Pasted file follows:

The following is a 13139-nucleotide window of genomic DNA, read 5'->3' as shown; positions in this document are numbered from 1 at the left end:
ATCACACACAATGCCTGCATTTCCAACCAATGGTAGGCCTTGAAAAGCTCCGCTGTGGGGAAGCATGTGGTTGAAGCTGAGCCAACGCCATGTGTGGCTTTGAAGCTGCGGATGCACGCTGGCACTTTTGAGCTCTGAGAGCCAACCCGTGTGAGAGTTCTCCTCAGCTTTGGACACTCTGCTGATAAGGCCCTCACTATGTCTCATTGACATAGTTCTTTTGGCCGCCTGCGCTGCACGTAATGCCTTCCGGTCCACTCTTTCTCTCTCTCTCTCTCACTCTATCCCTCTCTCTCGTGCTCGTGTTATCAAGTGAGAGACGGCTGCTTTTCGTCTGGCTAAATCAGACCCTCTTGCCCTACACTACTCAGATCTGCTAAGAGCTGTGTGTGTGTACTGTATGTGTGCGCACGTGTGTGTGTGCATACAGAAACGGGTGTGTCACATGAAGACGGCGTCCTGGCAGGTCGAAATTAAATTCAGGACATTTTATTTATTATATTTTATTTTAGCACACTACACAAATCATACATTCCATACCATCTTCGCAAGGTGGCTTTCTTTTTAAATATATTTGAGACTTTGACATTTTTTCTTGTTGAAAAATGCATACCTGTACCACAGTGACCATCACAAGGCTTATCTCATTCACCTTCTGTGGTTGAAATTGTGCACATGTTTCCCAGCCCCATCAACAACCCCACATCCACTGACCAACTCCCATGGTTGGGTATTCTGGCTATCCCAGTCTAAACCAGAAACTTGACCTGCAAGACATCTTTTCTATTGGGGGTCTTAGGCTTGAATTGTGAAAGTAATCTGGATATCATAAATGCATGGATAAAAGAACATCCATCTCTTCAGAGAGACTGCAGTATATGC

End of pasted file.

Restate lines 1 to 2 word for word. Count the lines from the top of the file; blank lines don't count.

The following is a 13139-nucleotide window of genomic DNA, read 5'->3' as shown; positions in this document are numbered from 1 at the left end:
ATCACACACAATGCCTGCATTTCCAACCAATGGTAGGCCTTGAAAAGCTCCGCTGTGGGGAAGCATGTGGTTGAAGCTGAGCCAACGCCATGTGTGGCTTTGAAGCTGCGGATGCACGCTGGCACTTTTGAGCTCTGAGAGCCAACCCGTGTGAGAGTTCTCCTCAGCTTTGGACACTCTGCTGATAAGGCCCTCACTATGTCTCATTGACATAGTTCTTTTGGCCGCCTGCGCTGCACGTAATGCCTTCCGGTCCACTCTTTCTCTCTCTCTCTCTCACTCTATCCCTCTCTCTCGTGCTCGTGTTATCAAGTGAGAGACGGCTGCTTTTCGTCTGGCTAAATCAGACCCTCTTGCCCTACACTACTCAGATCTGCTAAGAGCTGTGTGTGTGTACTGTATGTGTGCGCACGTGTGTGTGTGCATACAGAAACGGGTGTGTCACATGAAGACGGCGTCCTGGCAGGTCGAAATTAAATTCAGGACATTTTATTTATTATATTTTATTTTAGCACACTACACAAATCATACATTCCATACCATCTTCGCAAGGTGGCTTTCTTTTTAAATATATTTGAGACTTTGACATTTTTTCTTGTTGAAAAATGCATACCTGTACCACAGTGACCATCACAAGGCTTATCTCATTCACCTTCTGTGGTTGAAATTGTGCACATGTTTCCCAGCCCCATCAACAACCCCACATCCACTGACCAACTCCCATGGTTGGGTATTCTGGCTATCCCAGTCTAAACCAGAAACTTGACCTGCAAGACATCTTTTCTATTGGGGGTCTTAGGCTTGAATTGTGAAAGTAATCTGGATATCATAAATGCATGGATAAAAGAACATCCATCTCTTCAGAGAGACTGCAGTATATGC